Being born and bred in the beachfront village of Umhlanga Rocks, just North of Durban, I have grown to love the many different people, historical narratives and activities that make this region the number one holiday destination for South Africans.
“Every day is Durban day,” it is said as the subtropical climate providesan all year-round welcome to enjoy the warm currents of the Indian Ocean.
This coastline, stretching from Mozambique in the North to the Wild Coast of the Eastern Cape, provides endless joy and entertainment for surfers, bathers, bodysurfers, beach walkers, sun lovers and fisherman alike. Durban poet Adam Knight describes it as a “washing machine of the soul.”
Durban has a proud history of healing and personal transformation. Mahatma Gandhi arrived in Durban as an esteemed young lawyer and left as a spiritual activist having founded satyagraha (non-violent resistance.) His contribution to human rights and equality is commemorated in an annual salt march (26th April) walking from the city to his Phoenix Settlement. Nelson Mandela also experienced change in Durban. He arrived as a leader ready to take up arms against injustice and by the time he was captured near Howick in the Natal Midlands (today the site of a historic exhibition) he was prepared for peaceful protest and the attitude of compassion and forgiveness that made him an international role-model.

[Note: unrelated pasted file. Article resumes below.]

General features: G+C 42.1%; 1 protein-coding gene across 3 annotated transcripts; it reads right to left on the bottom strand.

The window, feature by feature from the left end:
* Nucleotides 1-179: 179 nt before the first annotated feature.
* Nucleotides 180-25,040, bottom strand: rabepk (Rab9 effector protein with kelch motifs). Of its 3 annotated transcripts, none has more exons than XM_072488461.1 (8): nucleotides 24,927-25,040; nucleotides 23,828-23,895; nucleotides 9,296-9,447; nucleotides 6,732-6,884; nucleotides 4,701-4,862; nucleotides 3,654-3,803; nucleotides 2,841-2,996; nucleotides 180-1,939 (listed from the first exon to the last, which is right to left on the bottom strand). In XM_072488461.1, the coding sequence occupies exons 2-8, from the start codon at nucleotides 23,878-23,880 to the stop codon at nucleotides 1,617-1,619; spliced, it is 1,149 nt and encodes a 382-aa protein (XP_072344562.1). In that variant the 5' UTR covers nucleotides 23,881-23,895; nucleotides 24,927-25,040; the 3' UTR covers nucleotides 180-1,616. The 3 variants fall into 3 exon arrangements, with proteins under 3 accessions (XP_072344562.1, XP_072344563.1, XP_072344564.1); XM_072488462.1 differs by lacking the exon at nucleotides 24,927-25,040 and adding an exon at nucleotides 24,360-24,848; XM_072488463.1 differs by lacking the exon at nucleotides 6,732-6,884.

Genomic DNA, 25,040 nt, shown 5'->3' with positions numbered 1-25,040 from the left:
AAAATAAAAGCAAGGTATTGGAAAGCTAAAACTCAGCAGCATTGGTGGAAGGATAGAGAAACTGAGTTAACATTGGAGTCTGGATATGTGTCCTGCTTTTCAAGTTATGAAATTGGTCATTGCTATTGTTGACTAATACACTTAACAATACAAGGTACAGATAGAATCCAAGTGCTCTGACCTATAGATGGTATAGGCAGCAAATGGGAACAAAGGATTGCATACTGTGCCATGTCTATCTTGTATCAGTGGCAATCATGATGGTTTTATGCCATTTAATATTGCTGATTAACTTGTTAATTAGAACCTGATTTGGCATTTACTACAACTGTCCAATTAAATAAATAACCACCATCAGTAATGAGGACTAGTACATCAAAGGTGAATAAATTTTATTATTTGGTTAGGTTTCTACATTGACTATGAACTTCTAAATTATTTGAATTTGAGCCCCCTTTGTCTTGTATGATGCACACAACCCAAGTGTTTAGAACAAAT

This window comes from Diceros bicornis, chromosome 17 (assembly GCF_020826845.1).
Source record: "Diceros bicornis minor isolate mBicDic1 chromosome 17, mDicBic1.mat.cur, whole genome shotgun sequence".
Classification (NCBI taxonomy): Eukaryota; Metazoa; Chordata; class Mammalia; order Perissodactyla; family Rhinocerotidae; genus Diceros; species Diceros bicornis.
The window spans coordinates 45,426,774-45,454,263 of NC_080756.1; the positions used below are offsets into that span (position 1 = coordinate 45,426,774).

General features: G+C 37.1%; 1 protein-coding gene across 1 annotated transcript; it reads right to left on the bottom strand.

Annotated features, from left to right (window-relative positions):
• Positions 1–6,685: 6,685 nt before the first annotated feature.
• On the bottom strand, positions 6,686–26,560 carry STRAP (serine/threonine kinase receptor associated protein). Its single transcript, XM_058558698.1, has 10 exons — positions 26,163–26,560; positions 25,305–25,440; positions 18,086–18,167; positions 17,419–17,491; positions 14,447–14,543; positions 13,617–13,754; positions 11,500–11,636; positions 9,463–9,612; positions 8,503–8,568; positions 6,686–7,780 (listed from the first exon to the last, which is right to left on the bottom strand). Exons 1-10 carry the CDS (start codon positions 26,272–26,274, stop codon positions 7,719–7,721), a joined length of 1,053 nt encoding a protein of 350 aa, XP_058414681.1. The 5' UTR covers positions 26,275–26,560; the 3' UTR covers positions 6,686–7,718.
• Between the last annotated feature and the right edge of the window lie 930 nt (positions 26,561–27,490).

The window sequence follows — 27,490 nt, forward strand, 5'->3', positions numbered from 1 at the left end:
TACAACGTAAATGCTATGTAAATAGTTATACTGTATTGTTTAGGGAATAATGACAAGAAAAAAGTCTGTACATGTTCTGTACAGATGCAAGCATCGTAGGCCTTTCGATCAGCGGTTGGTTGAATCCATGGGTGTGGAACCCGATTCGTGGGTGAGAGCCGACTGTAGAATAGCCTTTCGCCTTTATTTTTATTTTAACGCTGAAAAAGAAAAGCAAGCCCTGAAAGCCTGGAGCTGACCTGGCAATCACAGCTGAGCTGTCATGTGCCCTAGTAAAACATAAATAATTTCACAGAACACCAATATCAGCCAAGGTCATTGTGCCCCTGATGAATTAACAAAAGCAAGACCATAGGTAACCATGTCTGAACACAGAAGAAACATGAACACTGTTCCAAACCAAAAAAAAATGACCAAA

The city itself is built around the bay area which had an unmatched natural beauty.Early paintings illustrate the abundance of nature with the subtropicaljungles, mangroves, large trees and lush forests enjoyed byan abundance of wildlife hippopotamuses, crocodiles, elephants and an elegantarray of birds.